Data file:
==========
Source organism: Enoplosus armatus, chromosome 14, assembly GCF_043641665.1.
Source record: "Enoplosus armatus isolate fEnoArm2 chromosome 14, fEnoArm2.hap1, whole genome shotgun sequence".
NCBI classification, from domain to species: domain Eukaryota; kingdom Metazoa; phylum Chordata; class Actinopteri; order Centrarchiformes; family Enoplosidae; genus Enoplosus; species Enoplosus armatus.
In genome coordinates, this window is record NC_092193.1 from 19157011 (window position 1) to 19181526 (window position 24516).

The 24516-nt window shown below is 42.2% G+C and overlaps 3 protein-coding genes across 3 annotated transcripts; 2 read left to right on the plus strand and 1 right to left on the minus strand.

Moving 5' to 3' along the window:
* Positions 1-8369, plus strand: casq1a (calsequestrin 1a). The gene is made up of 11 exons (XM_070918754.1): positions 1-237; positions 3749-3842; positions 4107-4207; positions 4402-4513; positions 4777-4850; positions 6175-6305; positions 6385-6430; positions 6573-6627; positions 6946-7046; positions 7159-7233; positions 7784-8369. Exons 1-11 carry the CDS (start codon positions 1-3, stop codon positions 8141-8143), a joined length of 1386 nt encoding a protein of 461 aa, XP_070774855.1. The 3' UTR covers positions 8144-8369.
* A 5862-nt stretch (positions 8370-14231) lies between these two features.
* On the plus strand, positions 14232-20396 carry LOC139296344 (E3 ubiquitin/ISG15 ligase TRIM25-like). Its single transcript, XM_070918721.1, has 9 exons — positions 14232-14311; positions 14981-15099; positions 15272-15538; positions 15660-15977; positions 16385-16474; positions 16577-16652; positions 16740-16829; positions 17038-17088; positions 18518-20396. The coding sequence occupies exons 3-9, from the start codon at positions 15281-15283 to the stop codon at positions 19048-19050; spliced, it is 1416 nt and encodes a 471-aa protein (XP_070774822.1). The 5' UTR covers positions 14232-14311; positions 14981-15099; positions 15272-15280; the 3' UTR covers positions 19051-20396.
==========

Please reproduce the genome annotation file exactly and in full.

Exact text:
Source organism: Enoplosus armatus, chromosome 14, assembly GCF_043641665.1.
Source record: "Enoplosus armatus isolate fEnoArm2 chromosome 14, fEnoArm2.hap1, whole genome shotgun sequence".
NCBI classification, from domain to species: domain Eukaryota; kingdom Metazoa; phylum Chordata; class Actinopteri; order Centrarchiformes; family Enoplosidae; genus Enoplosus; species Enoplosus armatus.
In genome coordinates, this window is record NC_092193.1 from 19157011 (window position 1) to 19181526 (window position 24516).

The 24516-nt window shown below is 42.2% G+C and overlaps 3 protein-coding genes across 3 annotated transcripts; 2 read left to right on the plus strand and 1 right to left on the minus strand.

Moving 5' to 3' along the window:
* Positions 1-8369, plus strand: casq1a (calsequestrin 1a). The gene is made up of 11 exons (XM_070918754.1): positions 1-237; positions 3749-3842; positions 4107-4207; positions 4402-4513; positions 4777-4850; positions 6175-6305; positions 6385-6430; positions 6573-6627; positions 6946-7046; positions 7159-7233; positions 7784-8369. Exons 1-11 carry the CDS (start codon positions 1-3, stop codon positions 8141-8143), a joined length of 1386 nt encoding a protein of 461 aa, XP_070774855.1. The 3' UTR covers positions 8144-8369.
* A 5862-nt stretch (positions 8370-14231) lies between these two features.
* On the plus strand, positions 14232-20396 carry LOC139296344 (E3 ubiquitin/ISG15 ligase TRIM25-like). Its single transcript, XM_070918721.1, has 9 exons — positions 14232-14311; positions 14981-15099; positions 15272-15538; positions 15660-15977; positions 16385-16474; positions 16577-16652; positions 16740-16829; positions 17038-17088; positions 18518-20396. The coding sequence occupies exons 3-9, from the start codon at positions 15281-15283 to the stop codon at positions 19048-19050; spliced, it is 1416 nt and encodes a 471-aa protein (XP_070774822.1). The 5' UTR covers positions 14232-14311; positions 14981-15099; positions 15272-15280; the 3' UTR covers positions 19051-20396.